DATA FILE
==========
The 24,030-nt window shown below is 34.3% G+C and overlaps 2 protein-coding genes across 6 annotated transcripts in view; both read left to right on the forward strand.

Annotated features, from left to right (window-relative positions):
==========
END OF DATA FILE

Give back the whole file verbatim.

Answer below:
The 24,030-nt window shown below is 34.3% G+C and overlaps 2 protein-coding genes across 6 annotated transcripts in view; both read left to right on the forward strand.

Annotated features, from left to right (window-relative positions):